What would it take for you to give up watching fireworks on Independence Day? How about an ocean view? Maybe a lobster bake? Or perhaps your own private lighthouse? That should do it. Forget the parade, the barbecue, and the endless loop of patriotic songs. This year, you’re going to Maine.
Your destination is the Inn at Cuckolds Lighthouse off the midcoast of Maine. The lighthouse was built in 1892 to safely guide sailors and fishermen home. The light and the fog signal were automated in the 1970s, and the building was no longer maintained. Until a few years ago, when the lighthouse was painstakingly restored. Its two-bedroom inn recently opened.
To reach the inn, follow Route 1 north to Wiscasset and Route 27 south to Boothbay. Detour to the DownEast Ice Cream Shop for a raspberry temptation cone. Pick up last-minute supplies at the Southport General Store. Then board the Navy motor whaleboat in Southport’s Cape Harbor for a 20-minute trip around the Ark and Cape Island. The Cuckolds, two granite islands, are one-third of a mile offshore.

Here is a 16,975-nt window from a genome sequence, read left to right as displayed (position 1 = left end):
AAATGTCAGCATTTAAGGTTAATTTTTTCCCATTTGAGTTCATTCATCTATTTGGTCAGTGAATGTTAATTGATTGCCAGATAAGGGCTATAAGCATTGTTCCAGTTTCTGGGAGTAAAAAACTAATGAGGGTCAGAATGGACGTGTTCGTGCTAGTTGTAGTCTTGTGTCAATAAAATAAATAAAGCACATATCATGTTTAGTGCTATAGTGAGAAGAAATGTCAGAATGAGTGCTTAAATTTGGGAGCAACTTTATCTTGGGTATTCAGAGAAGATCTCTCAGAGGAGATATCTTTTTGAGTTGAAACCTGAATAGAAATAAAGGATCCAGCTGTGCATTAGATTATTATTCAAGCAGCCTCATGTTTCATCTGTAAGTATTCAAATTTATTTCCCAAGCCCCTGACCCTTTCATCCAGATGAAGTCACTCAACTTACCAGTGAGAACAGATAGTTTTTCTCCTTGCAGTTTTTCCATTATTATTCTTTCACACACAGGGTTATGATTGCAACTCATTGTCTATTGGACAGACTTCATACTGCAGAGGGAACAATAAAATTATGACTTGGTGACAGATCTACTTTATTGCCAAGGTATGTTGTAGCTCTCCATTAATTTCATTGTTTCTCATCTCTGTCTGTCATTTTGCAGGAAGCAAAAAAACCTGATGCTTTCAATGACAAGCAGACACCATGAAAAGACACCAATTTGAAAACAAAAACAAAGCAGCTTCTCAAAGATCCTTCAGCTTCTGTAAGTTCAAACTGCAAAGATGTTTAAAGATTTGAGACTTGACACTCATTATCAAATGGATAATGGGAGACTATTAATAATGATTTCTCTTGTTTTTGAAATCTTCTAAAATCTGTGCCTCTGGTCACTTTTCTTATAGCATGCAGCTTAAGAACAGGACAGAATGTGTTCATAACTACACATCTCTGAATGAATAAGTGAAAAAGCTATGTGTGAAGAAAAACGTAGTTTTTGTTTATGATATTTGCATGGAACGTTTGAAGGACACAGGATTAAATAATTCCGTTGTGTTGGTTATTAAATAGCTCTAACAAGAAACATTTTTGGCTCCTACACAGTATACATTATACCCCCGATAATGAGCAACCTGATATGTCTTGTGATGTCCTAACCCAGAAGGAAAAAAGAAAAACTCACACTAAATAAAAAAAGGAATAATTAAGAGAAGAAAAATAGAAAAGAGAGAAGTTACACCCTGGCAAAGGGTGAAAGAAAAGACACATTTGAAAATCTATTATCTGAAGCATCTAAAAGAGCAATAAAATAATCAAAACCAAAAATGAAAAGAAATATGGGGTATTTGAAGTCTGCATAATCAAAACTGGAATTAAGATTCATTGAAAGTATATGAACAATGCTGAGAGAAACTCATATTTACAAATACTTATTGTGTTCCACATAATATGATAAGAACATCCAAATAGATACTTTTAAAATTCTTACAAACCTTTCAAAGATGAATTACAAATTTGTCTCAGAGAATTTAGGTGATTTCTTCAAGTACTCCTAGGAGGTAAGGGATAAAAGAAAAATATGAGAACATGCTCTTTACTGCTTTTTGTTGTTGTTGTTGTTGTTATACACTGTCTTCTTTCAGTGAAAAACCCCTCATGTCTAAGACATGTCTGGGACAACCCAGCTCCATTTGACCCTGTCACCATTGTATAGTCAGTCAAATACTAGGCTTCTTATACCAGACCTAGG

The whitewashed inn has 360-degree water views. Seagulls circle above a small boat that’s stopped to check its lobster pots. Waves spray against the rocks along the shore. An American flag flaps in the wind. You can taste the salt in the air.
Inside, the bright kitchen has a wood-burning fireplace—even summer mornings can be chilly this far north—and a weathered barn door at the entrance of the walk-in pantry. The parlor has whitewashed oak floors, old games, and huge windows. The view is even better from the comfortable white-and-blue bedrooms upstairs.
When the sun starts to set, the lobsters start cooking. Steamers, sweet corn, and lots of melted butter accompany the two-pound, bright red lobsters. A mountain of napkins and oversized bibs sit off to the side. The chilled rosé wine is sweating. Lightning bugs dance through the dark shadows. And a warm blueberry pie, with softening vanilla ice cream, is ready for dessert.
It isn’t until the morning, as you’re drinking coffee, eating a freshly baked muffin, and watching the fog roll out to sea that you realize you never even thought about last night’s fireworks. You could have caught the boat back to Southport, driven to Boothbay, and watched them shoot up from McFarland Island. But you were too busy with your own celebration.